Black hole of Benghazi
Moustafa Ahmed had been scraping through the soft soil since Tuesday. He was using a wooden plank to dig and the throng around him was scattering the soil behind a nearby eucalyptus tree. “We know they’re there,” he said. “The people heard their voices.”world Updated: Feb 26, 2011 23:31 IST
Moustafa Ahmed had been scraping through the soft soil since Tuesday. He was using a wooden plank to dig and the throng around him was scattering the soil behind a nearby eucalyptus tree. “We know they’re there,” he said. “The people heard their voices.”
The people of Benghazi came throughout the week to this godforsaken patch of earth in the back of the city’s ransacked military base, convinced they were closing in on a scene of unimaginable horror. Fleeing soldiers buried dozens of people in underground vaults in the hours before they fled the city on Sunday.
After a walk through two nearby dungeons that were used to house political dissidents and regime enemies, it’s not hard to see what fuels the bystanders’ paranoia. “Anyone who upset him either ended up dead on his own doorstep, or in one of these holes,” said Hussein Abbas, pointing to one of the two giant mounds atop the underground cells. “We have to get these people out.”
Word soon got around the military base, which has become the main attraction in town, of the frantic dig out back. Even more cars began arriving, people convinced that living proof of Colonel Gaddafi’s cruelty was only inches beneath their feet. Helpers poured in from everywhere, chipping away with concrete blocks and anything that could be used as a makeshift tool.
“The door is here, we know it’s here,” one man cried. They hit a water pipe. It slowed no one down. Fifteen minutes later they struck a piece of shaped concrete and pandemonium broke out. A swarm of several hundred men descended on the site in less than a minute. “Find a lock, it’s not far away, came a shout.”
The door was never found and probably never will be. With two giant dungeons nearby, small underground holes would probably have been redundant.
But such is the rage here against the regime and so vehement the distrust towards one of the region’s cruellest despots that all those who stood in the desolate, muddy earth were convinced they were helping exorcise something vile. The process seemed almost cathartic.
Throughout this giant base, known as Katiba, the damage is immense and the celebration is continuing. At least 5,000 soldiers and officers were based here until Sunday, when they were ousted by thousands of people who came at them with bulldozers, TNT and Molotov cocktails. Everything has been ransacked. The blackened barracks still smoulder. It seems to be the only place in town where the victory gunfire that still peppers Benghazi’s night sky seems appropriate.
“This camp was the darkest fear of all of Benghazi,” said one man, Nouri Kaskas. “Everybody had a relative somewhere who was in one of these holes.”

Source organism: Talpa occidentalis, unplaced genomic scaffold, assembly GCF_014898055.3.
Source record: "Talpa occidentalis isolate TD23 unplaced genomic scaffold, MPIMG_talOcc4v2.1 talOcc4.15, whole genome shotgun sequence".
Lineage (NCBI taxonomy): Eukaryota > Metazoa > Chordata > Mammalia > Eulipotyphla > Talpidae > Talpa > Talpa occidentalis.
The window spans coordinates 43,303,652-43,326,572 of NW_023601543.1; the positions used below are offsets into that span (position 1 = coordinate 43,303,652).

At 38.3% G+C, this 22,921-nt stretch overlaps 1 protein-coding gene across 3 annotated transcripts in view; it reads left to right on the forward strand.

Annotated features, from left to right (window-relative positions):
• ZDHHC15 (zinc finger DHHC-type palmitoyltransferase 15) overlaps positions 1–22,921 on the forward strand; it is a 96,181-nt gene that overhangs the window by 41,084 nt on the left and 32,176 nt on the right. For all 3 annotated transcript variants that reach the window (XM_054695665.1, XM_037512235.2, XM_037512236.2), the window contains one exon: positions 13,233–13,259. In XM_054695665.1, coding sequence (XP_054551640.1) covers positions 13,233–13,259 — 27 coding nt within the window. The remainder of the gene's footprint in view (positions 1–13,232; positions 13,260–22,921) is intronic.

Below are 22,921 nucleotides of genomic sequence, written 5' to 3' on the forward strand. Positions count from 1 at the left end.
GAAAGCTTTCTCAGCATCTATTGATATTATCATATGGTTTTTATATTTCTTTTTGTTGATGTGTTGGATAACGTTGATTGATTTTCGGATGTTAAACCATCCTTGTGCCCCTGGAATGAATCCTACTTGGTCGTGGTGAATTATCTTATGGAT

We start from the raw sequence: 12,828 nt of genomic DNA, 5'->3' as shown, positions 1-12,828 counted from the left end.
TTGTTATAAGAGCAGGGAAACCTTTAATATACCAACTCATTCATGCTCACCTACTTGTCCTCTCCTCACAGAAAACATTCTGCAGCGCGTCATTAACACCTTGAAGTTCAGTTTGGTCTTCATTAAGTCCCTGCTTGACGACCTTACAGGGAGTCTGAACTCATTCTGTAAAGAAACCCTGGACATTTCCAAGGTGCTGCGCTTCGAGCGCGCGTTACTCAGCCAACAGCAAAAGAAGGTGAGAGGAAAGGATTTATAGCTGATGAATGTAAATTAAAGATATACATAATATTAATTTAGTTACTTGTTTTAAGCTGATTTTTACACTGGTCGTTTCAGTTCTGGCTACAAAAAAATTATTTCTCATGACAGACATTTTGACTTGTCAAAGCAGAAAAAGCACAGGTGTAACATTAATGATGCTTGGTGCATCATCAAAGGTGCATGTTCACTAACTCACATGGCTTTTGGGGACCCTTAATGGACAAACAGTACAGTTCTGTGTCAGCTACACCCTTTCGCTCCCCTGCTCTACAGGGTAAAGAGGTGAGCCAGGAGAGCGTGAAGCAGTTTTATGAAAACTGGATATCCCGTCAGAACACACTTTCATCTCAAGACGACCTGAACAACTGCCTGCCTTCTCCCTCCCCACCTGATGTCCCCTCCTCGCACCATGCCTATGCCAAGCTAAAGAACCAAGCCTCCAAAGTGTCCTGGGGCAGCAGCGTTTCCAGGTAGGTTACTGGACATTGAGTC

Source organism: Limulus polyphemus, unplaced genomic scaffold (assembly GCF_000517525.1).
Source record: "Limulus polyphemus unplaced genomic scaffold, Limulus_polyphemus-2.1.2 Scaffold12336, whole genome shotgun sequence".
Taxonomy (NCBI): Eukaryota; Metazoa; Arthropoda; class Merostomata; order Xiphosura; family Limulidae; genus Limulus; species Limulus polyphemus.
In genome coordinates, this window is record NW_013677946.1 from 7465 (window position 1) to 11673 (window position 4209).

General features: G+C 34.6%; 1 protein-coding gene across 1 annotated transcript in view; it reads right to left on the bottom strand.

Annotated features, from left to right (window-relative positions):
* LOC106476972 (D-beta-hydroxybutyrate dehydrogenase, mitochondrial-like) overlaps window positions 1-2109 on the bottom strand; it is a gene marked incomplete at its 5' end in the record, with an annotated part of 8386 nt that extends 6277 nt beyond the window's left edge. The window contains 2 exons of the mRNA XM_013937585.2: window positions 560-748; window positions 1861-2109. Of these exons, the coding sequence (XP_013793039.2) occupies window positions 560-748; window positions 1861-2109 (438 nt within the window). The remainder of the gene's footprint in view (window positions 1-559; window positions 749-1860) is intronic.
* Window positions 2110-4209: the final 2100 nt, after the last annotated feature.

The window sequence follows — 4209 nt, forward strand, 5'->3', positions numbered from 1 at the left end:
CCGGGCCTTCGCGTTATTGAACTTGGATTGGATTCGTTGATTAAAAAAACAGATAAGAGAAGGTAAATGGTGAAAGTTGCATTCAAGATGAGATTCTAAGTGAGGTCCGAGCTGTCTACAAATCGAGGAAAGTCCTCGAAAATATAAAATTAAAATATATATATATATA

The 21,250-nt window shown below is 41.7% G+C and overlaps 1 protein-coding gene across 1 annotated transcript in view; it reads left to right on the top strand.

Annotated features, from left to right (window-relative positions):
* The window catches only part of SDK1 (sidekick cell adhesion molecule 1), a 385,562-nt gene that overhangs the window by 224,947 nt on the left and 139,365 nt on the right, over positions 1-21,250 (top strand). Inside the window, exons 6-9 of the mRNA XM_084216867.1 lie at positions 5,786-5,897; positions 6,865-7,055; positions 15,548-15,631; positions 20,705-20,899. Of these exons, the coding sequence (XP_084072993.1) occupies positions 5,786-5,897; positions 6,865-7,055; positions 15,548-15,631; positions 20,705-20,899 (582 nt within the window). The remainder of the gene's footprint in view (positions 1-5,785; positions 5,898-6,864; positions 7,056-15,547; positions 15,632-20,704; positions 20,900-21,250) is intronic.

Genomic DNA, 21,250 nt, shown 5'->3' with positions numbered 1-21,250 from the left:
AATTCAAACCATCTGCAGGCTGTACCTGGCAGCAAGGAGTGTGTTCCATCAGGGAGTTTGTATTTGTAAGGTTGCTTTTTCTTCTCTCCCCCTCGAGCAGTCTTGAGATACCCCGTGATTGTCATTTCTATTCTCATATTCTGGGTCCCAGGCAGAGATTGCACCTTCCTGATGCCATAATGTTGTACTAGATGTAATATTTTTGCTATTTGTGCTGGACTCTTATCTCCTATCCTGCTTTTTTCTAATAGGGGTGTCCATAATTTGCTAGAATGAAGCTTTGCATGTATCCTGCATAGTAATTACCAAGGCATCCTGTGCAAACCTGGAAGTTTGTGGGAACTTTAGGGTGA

“It is an unbelievable feeling to be standing here,” said Assaad Mari, 25. “For 42 years nobody could get close to this place.”
In the capital there were widespread reports that the Mizgati air force base, which has been a cornerstone of Gaddafi’s four-decade grip on power, had met the same fate. Several senior officers took to opposition radio stations to announce that the base had fallen, a potential death knell to the dictator’s ailing regime.
Hours later, Gaddafi took to Tripoli’s Green Square to address a crowd of supporters. “I am not a king, I am not a president, but the people still love me,” he said.
“I give him two days,” said Fadhil Nour inside the Benghazi military base. “He can’t continue past that unless he wants to die. Is he crazy, or is he a criminal? He’s both. I can’t decide whether a mental hospital or prison would be better for him. But let’s send him to the mental hospital first. Our religion says that we should treat him better than he treated us.”
Some in Benghazi have asked the city’s new civic organisers to hand out weapons that they can take with them to assault the capital, 600 miles away. The requests have so far been denied. Weapons here are being handed out only to defend neighbourhoods — a precaution that seems unnecessary, with regime figures nowhere to be seen.
But distrust is still rampant here. “We have learned to believe nothing that we hear,” said 18-year-old Ibrahim.
“We know he did bad things to the people, we know he tried to deny us dignity for so long. That’s why the people are here digging. There will be bodies somewhere.”
More gunfire cracked through the night sky as the people slowly made their way home, their cars cascading through parade grounds that until Sunday were a safe refuge for a regime that was going nowhere..
“Look how fast they ran,” said Ibrahim.
“Now it’s up to us to show the world their dark secrets. We will find these people and we will bury them. Then we will make this base into a road again, just like it used to be.”